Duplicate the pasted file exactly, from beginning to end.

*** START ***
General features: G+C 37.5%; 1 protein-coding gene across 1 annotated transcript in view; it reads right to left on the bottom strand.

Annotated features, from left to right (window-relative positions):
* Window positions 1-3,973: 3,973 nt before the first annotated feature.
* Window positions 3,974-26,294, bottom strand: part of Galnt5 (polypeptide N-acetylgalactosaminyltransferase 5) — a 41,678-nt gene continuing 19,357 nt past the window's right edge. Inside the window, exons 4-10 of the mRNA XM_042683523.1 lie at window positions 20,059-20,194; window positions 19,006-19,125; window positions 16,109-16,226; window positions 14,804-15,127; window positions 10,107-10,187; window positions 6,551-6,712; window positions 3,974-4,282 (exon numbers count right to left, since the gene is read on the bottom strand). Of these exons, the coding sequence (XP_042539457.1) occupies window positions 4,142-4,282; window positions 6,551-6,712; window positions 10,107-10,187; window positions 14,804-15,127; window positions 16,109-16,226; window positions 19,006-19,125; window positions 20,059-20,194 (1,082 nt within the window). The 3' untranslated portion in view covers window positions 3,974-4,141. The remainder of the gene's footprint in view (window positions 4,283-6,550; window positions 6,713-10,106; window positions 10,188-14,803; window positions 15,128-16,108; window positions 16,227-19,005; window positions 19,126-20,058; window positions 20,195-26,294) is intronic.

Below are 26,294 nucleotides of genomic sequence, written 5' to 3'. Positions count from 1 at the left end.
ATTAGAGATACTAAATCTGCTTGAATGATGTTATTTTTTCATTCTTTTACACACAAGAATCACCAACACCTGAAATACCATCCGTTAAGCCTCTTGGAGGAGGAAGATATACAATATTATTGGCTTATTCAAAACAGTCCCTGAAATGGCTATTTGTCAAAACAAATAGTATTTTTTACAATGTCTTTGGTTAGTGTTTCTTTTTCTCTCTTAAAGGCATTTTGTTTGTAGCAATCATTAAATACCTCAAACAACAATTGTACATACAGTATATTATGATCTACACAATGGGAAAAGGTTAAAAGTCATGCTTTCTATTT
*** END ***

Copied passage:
General features: G+C 37.5%; 1 protein-coding gene across 1 annotated transcript in view; it reads right to left on the bottom strand.

Annotated features, from left to right (window-relative positions):
* Window positions 1-3,973: 3,973 nt before the first annotated feature.
* Window positions 3,974-26,294, bottom strand: part of Galnt5 (polypeptide N-acetylgalactosaminyltransferase 5) — a 41,678-nt gene continuing 19,357 nt past the window's right edge. Inside the window, exons 4-10 of the mRNA XM_042683523.1 lie at window positions 20,059-20,194; window positions 19,006-19,125; window positions 16,109-16,226; window positions 14,804-15,127; window positions 10,107-10,187; window positions 6,551-6,712; window positions 3,974-4,282 (exon numbers count right to left, since the gene is read on the bottom strand). Of these exons, the coding sequence (XP_042539457.1) occupies window positions 4,142-4,282; window positions 6,551-6,712; window positions 10,107-10,187; window positions 14,804-15,127; window positions 16,109-16,226; window positions 19,006-19,125; window positions 20,059-20,194 (1,082 nt within the window). The 3' untranslated portion in view covers window positions 3,974-4,141. The remainder of the gene's footprint in view (window positions 4,283-6,550; window positions 6,713-10,106; window positions 10,188-14,803; window positions 15,128-16,108; window positions 16,227-19,005; window positions 19,126-20,058; window positions 20,195-26,294) is intronic.

Below are 26,294 nucleotides of genomic sequence, written 5' to 3'. Positions count from 1 at the left end.
ATTAGAGATACTAAATCTGCTTGAATGATGTTATTTTTTCATTCTTTTACACACAAGAATCACCAACACCTGAAATACCATCCGTTAAGCCTCTTGGAGGAGGAAGATATACAATATTATTGGCTTATTCAAAACAGTCCCTGAAATGGCTATTTGTCAAAACAAATAGTATTTTTTACAATGTCTTTGGTTAGTGTTTCTTTTTCTCTCTTAAAGGCATTTTGTTTGTAGCAATCATTAAATACCTCAAACAACAATTGTACATACAGTATATTATGATCTACACAATGGGAAAAGGTTAAAAGTCATGCTTTCTATTT